DUBAI, United Arab Emirates — The walk into the United Arab Emirates pavilion in Dubai is blooming with promise, and with symbolism. The resilient Ghaf trees, whose roots drop as deeply as they need to in search of scarce water, line a walkway that enters into a story of possibility. Resilience and opportunity is that UAE story, and the walk through the pavilion stretches past sand dunes, simple settlements and ultimately to an innovative, technology rich future that made this pavilion a must-see during the expo.

Here in Dubai, with the conclusion of the successful World Expo, this land has truly emerged as a “desert of dreams.” The Deseret News arrived here to participate in forums and the World Government Summit, held as an apt conclusion this week to the expo. It was just one of the many opportunities for the more than 23 million visitors who came to the expo during its six-month run, which ended March 31.

One cannot help but be impressed by the rise of the United Arab Emirates as a global business center. Those from America’s Intermountain West can see the similarities between the rise of the greater Salt Lake City area — a desert blossoming like a rose from the resilient work of pioneers — and the UAE, rising from the sands of the desert to its leadership positions in the capital of Abu Dhabi and in skyscraper-rich Dubai.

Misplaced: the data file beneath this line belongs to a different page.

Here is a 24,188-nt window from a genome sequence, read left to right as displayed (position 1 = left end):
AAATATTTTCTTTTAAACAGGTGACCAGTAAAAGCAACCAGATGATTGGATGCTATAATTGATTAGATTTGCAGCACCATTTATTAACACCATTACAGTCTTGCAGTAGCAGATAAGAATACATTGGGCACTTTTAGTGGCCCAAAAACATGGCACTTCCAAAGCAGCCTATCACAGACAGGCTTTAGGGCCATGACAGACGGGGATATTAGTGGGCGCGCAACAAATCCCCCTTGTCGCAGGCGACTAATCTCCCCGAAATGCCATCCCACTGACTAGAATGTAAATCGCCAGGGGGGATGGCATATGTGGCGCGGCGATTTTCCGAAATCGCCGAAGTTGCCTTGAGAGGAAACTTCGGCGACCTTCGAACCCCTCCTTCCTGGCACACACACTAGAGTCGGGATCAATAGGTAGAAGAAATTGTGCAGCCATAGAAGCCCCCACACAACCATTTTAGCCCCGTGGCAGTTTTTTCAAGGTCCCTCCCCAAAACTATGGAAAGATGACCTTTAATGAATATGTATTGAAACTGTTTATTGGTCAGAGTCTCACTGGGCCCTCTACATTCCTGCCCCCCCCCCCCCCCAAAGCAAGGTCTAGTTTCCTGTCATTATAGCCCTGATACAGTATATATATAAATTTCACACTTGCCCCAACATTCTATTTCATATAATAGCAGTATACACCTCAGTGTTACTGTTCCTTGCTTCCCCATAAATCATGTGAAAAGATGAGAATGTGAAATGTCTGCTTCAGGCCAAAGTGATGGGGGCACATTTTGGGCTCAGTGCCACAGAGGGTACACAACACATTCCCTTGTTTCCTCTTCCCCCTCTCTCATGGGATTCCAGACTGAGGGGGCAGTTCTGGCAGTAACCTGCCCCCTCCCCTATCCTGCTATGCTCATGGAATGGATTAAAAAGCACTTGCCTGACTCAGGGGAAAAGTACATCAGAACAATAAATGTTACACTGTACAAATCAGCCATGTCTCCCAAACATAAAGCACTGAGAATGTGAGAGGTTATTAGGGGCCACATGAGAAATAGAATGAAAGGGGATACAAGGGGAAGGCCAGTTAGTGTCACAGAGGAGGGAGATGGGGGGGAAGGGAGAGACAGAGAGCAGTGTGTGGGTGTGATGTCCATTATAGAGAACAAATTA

The Abraham Accords, established in 2020, normalized diplomatic relations between Israel and the UAE, Bahrain, Sudan and Morocco. These Arab states joined Jordan and Egypt in normalizing relations and are a strong statement about the appreciation for people of all faiths and in all countries held by the UAE. The accords are named after Abraham, the father of Islam, Judaism and Christianity.

Here then, in photographs, is a look at the expo — Connecting Minds, Creating the Future — and Dubai, as it will continue to welcome the world long after the expo moves to its next location in Osaka, Japan, in 2025.